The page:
One on One with the Wrangler NFR Contestant – Mason Clements

Favorite movie: I like to watch Out Cold and Blazing Saddles. I really enjoy comedies.

Favorite current TV show: I love watching Narcos and Breaking Bad.

You have the day to relax while waiting for the rodeo to start, what are you doing: I like to wake board, paddle board, swim, you name it. Sometimes we will just kick it around and see if anything is going on, but for the most part I’m active and like adventure.

Every cowboy has their own custom chaps, what is the meaning behind yours: There’s no special meaning behind them other than the colors being red, white and blue. I love my country and am thankful to those who have sacrificed, allowing me to do what I love, which is riding bucking horses. These chaps have a wild story of their own. They were stolen a couple years ago and somebody in Oklahoma City found some of my stuff with a number on it. About a month and a half later, I got my gear back, so I’m pretty tied to them now. They found their way back home … it’s not very often that that happens!

Favorite thing you like about Las Vegas: Everything! I was born there and some of my family still lives there. It’s nice to spend time with my family. Las Vegas Events does a great job putting on a great production and I couldn’t thank them enough to have us there for those 10 days.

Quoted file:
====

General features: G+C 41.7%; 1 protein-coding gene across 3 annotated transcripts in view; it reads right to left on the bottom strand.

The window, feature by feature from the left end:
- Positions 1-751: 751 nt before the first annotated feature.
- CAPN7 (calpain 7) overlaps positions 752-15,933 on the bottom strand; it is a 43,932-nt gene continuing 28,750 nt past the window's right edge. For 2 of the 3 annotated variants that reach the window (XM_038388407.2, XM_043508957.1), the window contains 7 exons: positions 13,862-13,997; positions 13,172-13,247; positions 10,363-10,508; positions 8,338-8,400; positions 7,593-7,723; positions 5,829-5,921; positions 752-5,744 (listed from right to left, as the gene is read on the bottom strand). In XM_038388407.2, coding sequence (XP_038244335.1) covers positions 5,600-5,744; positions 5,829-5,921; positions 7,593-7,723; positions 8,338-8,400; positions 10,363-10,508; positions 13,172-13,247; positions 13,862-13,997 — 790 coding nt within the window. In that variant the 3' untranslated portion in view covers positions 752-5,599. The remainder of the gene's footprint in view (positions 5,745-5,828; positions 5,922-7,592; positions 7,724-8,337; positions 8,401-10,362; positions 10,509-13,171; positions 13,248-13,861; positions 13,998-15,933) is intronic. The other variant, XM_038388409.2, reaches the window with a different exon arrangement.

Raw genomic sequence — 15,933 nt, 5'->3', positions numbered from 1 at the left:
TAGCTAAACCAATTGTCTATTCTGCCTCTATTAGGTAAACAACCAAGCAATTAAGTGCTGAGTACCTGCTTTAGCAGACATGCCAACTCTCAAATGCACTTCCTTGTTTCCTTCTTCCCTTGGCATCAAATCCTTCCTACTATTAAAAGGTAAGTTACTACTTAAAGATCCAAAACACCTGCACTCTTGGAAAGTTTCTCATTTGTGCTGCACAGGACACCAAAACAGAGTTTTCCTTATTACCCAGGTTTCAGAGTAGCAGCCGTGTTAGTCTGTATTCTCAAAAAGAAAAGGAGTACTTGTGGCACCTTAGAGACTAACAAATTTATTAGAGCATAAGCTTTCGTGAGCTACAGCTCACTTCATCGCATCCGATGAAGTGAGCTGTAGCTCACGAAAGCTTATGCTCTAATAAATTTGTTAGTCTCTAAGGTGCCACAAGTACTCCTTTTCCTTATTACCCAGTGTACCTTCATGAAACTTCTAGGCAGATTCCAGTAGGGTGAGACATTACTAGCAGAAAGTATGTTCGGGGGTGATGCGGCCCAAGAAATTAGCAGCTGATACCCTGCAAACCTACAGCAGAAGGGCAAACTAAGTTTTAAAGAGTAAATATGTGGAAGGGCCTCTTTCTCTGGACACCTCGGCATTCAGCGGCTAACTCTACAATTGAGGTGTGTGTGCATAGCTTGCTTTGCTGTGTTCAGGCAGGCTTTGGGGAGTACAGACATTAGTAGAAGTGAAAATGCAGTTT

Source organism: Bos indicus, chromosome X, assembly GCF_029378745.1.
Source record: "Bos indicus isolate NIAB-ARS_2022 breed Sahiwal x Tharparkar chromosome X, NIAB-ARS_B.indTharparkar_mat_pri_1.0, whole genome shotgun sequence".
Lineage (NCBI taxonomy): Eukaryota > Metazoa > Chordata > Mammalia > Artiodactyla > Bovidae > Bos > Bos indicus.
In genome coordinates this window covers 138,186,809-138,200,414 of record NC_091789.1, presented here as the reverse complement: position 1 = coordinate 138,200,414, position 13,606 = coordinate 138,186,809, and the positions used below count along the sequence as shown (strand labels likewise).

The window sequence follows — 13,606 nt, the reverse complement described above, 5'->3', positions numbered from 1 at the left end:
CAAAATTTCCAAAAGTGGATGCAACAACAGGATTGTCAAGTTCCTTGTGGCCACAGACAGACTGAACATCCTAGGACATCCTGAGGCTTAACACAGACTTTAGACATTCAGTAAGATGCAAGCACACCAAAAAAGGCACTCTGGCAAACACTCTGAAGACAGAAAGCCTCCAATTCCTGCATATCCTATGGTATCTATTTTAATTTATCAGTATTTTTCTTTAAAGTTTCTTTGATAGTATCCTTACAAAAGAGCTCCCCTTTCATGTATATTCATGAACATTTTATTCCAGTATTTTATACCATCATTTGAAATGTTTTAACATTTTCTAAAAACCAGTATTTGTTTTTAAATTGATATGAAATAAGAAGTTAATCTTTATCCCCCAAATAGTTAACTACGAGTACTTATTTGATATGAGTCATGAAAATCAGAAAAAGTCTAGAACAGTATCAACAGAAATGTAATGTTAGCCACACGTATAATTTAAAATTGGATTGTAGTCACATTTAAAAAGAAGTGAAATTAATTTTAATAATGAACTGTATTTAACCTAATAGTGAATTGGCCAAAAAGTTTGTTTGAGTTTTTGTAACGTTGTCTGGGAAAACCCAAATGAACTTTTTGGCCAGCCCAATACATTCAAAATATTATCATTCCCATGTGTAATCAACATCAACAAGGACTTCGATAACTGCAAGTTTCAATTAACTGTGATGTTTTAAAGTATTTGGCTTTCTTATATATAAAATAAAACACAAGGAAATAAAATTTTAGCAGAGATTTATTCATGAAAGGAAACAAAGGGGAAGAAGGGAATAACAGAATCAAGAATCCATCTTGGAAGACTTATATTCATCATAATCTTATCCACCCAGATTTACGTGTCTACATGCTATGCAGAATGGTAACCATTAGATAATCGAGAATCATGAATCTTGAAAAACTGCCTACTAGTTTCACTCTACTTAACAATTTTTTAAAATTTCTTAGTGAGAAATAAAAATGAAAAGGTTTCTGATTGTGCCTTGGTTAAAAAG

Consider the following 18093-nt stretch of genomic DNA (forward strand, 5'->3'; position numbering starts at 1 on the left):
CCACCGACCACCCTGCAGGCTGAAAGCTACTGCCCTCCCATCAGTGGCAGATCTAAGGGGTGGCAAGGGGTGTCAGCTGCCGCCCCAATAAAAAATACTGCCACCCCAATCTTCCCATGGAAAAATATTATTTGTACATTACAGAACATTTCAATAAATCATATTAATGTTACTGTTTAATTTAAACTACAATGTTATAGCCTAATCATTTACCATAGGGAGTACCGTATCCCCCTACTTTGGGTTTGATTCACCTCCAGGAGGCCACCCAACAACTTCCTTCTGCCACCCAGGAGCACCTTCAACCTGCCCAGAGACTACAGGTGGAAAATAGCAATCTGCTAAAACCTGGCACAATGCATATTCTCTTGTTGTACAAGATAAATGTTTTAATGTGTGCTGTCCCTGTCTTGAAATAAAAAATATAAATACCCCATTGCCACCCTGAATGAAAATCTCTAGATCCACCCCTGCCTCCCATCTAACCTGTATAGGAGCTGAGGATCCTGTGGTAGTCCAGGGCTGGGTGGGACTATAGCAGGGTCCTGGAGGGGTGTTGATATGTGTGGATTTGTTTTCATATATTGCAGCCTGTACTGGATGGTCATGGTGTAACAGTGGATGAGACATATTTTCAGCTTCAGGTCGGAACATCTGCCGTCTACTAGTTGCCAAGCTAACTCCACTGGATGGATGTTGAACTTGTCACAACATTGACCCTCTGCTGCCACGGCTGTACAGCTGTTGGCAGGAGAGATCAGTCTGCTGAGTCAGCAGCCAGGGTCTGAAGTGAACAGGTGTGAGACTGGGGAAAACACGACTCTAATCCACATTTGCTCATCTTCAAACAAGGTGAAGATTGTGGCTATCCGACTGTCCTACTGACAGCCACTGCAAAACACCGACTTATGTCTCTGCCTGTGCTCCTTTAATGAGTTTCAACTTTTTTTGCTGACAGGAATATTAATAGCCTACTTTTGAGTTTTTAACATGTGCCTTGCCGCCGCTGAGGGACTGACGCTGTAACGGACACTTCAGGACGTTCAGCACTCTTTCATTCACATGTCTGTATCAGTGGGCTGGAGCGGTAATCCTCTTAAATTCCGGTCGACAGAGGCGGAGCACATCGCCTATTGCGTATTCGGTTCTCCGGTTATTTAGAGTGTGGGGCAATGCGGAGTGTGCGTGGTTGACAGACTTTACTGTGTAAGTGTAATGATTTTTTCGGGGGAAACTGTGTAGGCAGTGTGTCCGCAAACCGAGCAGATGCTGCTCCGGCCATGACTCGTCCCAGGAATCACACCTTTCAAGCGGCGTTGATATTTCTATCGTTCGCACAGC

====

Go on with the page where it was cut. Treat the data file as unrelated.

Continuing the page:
What was the mindset going into your first time competing in Vegas: I told myself, “Show up and make your statement. You dreamed of being here.” You put in the work to get there, intensely preparing the last month and a half in your off time. The plan was to then show up, have fun at that point and let the riding take care of itself. You’re mentally strong and prepared to show up, take care of business and have fun. It’s not rocket science.

Dream Draw: I’ve got this thing with Frontier’s Show Stomper. We have a little bit of history. I’d love to set a world record on him. He has kicked my butt the last few times, so I’d love to draw him and set some records on him. He’s one to do it on.

What belt buckle do you wear and why: I wear the fifth-round buckle from the NFR that I won this last year. As soon as I got it, I put it on. I didn’t want to take it off. It’s beautiful and I worked hard to get it.

Mason's buckleFavorite Rodeo: Aside from NFR, I don’t have just one. I enjoy big rodeos with a lot of history like the National Western Stock Show, Fort Worth, even San Antonio. They each have a unique history and prestige that makes it a fun experience to ride there.

If you could give one piece of advice to a young rodeo competitor, what would it be: Stay consistent and persistent with your riding. If it doesn’t come right then, but that’s what you truly want to do and believe it in your heart, stay persistent with it. It will come, and your hard work will pay off. Go to clinics and be open to learning. I found the clinics and schools I went to extremely beneficial to building a solid foundation in my riding ability. The PRCA puts on free youth rodeo camps for kids who may be interested in riding or have been riding. They bring in top quality instructors to work on the fundamentals and safety.